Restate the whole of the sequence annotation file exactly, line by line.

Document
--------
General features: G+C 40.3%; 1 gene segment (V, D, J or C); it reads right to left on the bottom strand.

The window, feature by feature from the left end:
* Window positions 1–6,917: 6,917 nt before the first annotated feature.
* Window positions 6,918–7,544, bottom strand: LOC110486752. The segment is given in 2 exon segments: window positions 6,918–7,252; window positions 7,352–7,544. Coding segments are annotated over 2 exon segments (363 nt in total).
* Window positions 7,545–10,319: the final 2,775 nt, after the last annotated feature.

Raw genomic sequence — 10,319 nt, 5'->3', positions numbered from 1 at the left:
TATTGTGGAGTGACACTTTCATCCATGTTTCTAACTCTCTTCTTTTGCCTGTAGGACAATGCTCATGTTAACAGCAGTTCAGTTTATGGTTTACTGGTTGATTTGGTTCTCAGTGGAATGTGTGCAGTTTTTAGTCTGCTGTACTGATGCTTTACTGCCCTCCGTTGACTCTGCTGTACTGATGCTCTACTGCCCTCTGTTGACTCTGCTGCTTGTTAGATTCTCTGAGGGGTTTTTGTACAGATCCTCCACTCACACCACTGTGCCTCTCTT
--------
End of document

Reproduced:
General features: G+C 40.3%; 1 gene segment (V, D, J or C); it reads right to left on the bottom strand.

The window, feature by feature from the left end:
* Window positions 1–6,917: 6,917 nt before the first annotated feature.
* Window positions 6,918–7,544, bottom strand: LOC110486752. The segment is given in 2 exon segments: window positions 6,918–7,252; window positions 7,352–7,544. Coding segments are annotated over 2 exon segments (363 nt in total).
* Window positions 7,545–10,319: the final 2,775 nt, after the last annotated feature.

Raw genomic sequence — 10,319 nt, 5'->3', positions numbered from 1 at the left:
TATTGTGGAGTGACACTTTCATCCATGTTTCTAACTCTCTTCTTTTGCCTGTAGGACAATGCTCATGTTAACAGCAGTTCAGTTTATGGTTTACTGGTTGATTTGGTTCTCAGTGGAATGTGTGCAGTTTTTAGTCTGCTGTACTGATGCTTTACTGCCCTCCGTTGACTCTGCTGTACTGATGCTCTACTGCCCTCTGTTGACTCTGCTGCTTGTTAGATTCTCTGAGGGGTTTTTGTACAGATCCTCCACTCACACCACTGTGCCTCTCTT